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No restraint on departmental appeals
April, 14th 2008

The Central Board of Direct Taxes displayed a sense of urgency to limit the filing of appeals. In March 2000, a decision was taken to reduce litigation by advising officers not to raise questions of law where the tax effect is less than the amount described in the instructions issued by the Board.

Instruction No. 1999 laid down monetary limits for filing appeals before the Income-Tax Appellate Tribunal, the High Court and the Supreme Court. Surprisingly, these instructions were flouted and appeals were filed at random. A stage was reached where the number of departmental appeals exceeded those by the taxpayers. In one case, where an appeal was filed disregarding the Circular, the Bombay High Court observed: Despite the above Circular, the Revenue has chosen to file the present appeal knowing fully well that the Corridors of the Courts are flooded with pending litigations. The presentation of this appeal is quite contrary to the instructions issued in the Circular which is binding on the Revenue.

The Bombay High Court dismissed the appeal in CIT vs Camco Colour Company (254 ITR 565). This decision was followed by various other High Courts also. The latest in this line is from the Andhra High Court in CIT vs A. Rajendra Prasad (299 ITR 227).

The Supreme Court noted in the Berger Paints (266 ITR 99) case that if the Revenue chose not to challenge the correctness of the law laid down by the High Court in one case, then, it is not open to the Revenue to agitate the matter afresh in other similar cases.

The Finance Bill amendment

As these rulings were not palatable to the Revenue, the Finance Bill, 2008 has introduced a new Section 268A in the Income-Tax Act, 1961. It is now provided that if an appeal is not filed because of the monetary limits laid down in the Circular in one case, it will not preclude the department from pursuing the appeal in the case of the same assessee for any other assessment year or any other assessee for the same or any other assessment year.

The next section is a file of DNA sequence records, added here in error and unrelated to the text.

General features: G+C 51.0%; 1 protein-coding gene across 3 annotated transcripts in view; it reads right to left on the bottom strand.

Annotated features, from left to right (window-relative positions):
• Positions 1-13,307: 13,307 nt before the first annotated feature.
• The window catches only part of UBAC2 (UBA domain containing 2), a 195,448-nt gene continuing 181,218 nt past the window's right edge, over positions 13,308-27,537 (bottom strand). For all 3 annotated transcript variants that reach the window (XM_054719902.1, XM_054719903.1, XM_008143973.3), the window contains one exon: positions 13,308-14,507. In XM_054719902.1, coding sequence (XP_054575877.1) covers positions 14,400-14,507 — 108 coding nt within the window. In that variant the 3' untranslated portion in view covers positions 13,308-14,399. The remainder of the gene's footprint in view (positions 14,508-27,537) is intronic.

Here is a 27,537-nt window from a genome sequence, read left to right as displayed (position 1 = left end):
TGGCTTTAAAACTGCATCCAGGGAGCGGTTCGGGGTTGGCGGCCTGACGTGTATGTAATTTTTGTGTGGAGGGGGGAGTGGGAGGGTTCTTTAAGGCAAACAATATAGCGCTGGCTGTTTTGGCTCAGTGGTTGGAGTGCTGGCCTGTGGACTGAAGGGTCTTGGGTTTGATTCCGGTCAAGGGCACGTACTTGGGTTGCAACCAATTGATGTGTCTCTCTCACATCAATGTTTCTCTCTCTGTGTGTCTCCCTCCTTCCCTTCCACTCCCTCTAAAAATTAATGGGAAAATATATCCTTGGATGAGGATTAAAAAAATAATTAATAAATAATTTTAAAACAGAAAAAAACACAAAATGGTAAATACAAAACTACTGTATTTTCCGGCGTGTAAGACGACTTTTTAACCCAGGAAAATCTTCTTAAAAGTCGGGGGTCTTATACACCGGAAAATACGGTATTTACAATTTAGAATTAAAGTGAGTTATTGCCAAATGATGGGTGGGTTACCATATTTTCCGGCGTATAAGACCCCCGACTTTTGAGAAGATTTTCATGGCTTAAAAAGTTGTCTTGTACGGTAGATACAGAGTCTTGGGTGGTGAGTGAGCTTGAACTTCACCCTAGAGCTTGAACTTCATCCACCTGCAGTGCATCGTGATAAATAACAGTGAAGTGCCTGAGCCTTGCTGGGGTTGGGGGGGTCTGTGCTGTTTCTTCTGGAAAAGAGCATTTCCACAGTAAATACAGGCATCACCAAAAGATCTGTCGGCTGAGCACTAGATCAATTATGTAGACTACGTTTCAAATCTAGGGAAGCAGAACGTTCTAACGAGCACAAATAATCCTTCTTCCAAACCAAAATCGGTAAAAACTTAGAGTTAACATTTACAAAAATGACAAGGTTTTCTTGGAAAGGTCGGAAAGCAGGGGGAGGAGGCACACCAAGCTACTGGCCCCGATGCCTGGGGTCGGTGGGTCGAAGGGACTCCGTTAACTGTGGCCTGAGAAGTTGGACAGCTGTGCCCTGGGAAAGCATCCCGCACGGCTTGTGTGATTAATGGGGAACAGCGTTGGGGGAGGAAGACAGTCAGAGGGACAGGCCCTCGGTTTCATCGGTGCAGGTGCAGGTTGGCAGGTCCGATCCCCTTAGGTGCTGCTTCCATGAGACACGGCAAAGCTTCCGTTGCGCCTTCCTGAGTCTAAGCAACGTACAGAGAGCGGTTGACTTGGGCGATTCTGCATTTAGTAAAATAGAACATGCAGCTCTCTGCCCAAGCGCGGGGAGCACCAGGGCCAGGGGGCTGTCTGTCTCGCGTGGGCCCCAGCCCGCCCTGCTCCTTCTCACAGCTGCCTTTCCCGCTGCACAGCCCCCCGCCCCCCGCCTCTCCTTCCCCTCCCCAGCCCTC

It shall not be lawful for an assessee to contend that the income-tax authority has acquiesced in the decision on the disputed issue by not filing an appeal in any case. Every order, instruction or direction fixing monetary limits for filing appeals shall be deemed to have been issued under the new Section 268A. This amendment takes retrospective effect from April 1, 1999.

Does the amendment make any sense? Taxpayers have a right to expect that the treatment will be the same to all taxpayers when it comes to the filing of departmental appeals. Now the department says that it will pick and chose cases for filing appeals.

It seeks to shut out an argument from the side of the taxpayer in the appellate fora. It will no longer be open to the party to the respondent in the appeal to contend that the matter in issue was conceded by the income-tax department either in the previous year in the same case or in the case of another taxpayer. The whole Rule of law is enshrined on the basis of the principle of stare decisis. The amendment strikes at this edifice.

Unwanted instruction

Even after this amendment, it is open to the appellate authorities to refuse admission of appeals not justified by the circumstances of the case. In the first place, the Board ought not to have issued instructions prescribing monetary limits for filing appeals. Having issued instructions, it is duty bound to advise its officers to follow these instructions.

In the alternative, the Board should withdraw all such instructions and leave it to the wisdom and discretion of the senior officers of the I-T department to decide on filing of appeals. The Board doing neither of this would smack of Heads I win, tails you lose attitude. Either the Board is serious in its proclaimed objective of reducing litigation or its declaration is only expression of a pious intent not meant to be acted upon.

Judicial discretion

Approaching the judiciary for redress is not a one-way street. The Revenue is only one of the parties to the dispute. It is not open to a party to the dispute to dictate to the court what arguments it should hear and what appeals it should entertain. This amounts to interfering with judicial discretion. It may be worthwhile to examine how many of the departmental appeals were successful before the Income-Tax Appellate Tribunal, the High Court and the Supreme Court. If the Revenue loses a case, there is the temptation to amend the law with retrospective effect. And as if to confirm this comes the latest amendment by way of Section 268A.

Thankfully, courts have inherent powers and will sit in judgments and hear arguments quite irrespective of what the new Section 268A may or may not say.

T. C. A. Ramanujam
(The author is a former Chief Commissioner of Income-Tax.)
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